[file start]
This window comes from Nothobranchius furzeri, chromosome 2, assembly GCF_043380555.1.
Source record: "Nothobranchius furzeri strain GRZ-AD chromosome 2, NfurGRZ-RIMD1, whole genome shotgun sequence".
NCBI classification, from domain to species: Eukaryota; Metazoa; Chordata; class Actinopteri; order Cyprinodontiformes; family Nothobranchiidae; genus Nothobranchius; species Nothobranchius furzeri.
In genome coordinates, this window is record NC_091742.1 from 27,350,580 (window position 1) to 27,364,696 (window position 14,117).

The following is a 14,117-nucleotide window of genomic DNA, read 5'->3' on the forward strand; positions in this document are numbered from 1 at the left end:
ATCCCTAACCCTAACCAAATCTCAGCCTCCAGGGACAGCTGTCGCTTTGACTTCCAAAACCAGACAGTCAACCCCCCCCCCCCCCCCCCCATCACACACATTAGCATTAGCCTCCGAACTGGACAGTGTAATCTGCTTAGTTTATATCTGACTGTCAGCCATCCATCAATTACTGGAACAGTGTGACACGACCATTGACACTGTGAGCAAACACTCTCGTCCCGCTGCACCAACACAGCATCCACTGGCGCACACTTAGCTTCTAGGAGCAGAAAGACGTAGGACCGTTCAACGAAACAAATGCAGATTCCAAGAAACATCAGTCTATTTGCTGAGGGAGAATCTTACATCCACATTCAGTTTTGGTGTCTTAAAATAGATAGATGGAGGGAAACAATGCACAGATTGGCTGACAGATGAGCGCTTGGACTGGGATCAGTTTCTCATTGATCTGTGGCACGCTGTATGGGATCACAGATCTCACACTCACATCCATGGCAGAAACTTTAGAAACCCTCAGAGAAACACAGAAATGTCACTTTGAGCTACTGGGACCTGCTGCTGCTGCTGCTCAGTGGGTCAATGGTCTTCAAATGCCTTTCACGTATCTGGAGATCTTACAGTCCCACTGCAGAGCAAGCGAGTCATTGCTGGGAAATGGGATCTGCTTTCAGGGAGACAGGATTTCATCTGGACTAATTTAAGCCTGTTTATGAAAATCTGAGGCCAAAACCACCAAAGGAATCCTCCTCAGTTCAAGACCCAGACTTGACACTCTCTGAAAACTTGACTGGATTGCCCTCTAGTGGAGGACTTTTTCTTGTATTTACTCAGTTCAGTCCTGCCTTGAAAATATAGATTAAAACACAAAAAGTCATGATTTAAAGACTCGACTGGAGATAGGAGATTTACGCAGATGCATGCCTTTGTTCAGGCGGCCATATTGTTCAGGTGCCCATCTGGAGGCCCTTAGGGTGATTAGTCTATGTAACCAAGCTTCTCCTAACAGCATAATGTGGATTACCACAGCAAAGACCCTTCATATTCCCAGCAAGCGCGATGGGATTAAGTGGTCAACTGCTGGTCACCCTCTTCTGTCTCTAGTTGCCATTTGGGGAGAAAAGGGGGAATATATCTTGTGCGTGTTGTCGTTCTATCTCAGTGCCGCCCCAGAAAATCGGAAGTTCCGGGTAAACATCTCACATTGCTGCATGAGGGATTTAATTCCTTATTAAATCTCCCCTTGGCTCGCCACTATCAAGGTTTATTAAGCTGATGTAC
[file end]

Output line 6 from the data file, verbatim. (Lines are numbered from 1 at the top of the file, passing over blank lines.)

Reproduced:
ATCCCTAACCCTAACCAAATCTCAGCCTCCAGGGACAGCTGTCGCTTTGACTTCCAAAACCAGACAGTCAACCCCCCCCCCCCCCCCCCCATCACACACATTAGCATTAGCCTCCGAACTGGACAGTGTAATCTGCTTAGTTTATATCTGACTGTCAGCCATCCATCAATTACTGGAACAGTGTGACACGACCATTGACACTGTGAGCAAACACTCTCGTCCCGCTGCACCAACACAGCATCCACTGGCGCACACTTAGCTTCTAGGAGCAGAAAGACGTAGGACCGTTCAACGAAACAAATGCAGATTCCAAGAAACATCAGTCTATTTGCTGAGGGAGAATCTTACATCCACATTCAGTTTTGGTGTCTTAAAATAGATAGATGGAGGGAAACAATGCACAGATTGGCTGACAGATGAGCGCTTGGACTGGGATCAGTTTCTCATTGATCTGTGGCACGCTGTATGGGATCACAGATCTCACACTCACATCCATGGCAGAAACTTTAGAAACCCTCAGAGAAACACAGAAATGTCACTTTGAGCTACTGGGACCTGCTGCTGCTGCTGCTCAGTGGGTCAATGGTCTTCAAATGCCTTTCACGTATCTGGAGATCTTACAGTCCCACTGCAGAGCAAGCGAGTCATTGCTGGGAAATGGGATCTGCTTTCAGGGAGACAGGATTTCATCTGGACTAATTTAAGCCTGTTTATGAAAATCTGAGGCCAAAACCACCAAAGGAATCCTCCTCAGTTCAAGACCCAGACTTGACACTCTCTGAAAACTTGACTGGATTGCCCTCTAGTGGAGGACTTTTTCTTGTATTTACTCAGTTCAGTCCTGCCTTGAAAATATAGATTAAAACACAAAAAGTCATGATTTAAAGACTCGACTGGAGATAGGAGATTTACGCAGATGCATGCCTTTGTTCAGGCGGCCATATTGTTCAGGTGCCCATCTGGAGGCCCTTAGGGTGATTAGTCTATGTAACCAAGCTTCTCCTAACAGCATAATGTGGATTACCACAGCAAAGACCCTTCATATTCCCAGCAAGCGCGATGGGATTAAGTGGTCAACTGCTGGTCACCCTCTTCTGTCTCTAGTTGCCATTTGGGGAGAAAAGGGGGAATATATCTTGTGCGTGTTGTCGTTCTATCTCAGTGCCGCCCCAGAAAATCGGAAGTTCCGGGTAAACATCTCACATTGCTGCATGAGGGATTTAATTCCTTATTAAATCTCCCCTTGGCTCGCCACTATCAAGGTTTATTAAGCTGATGTAC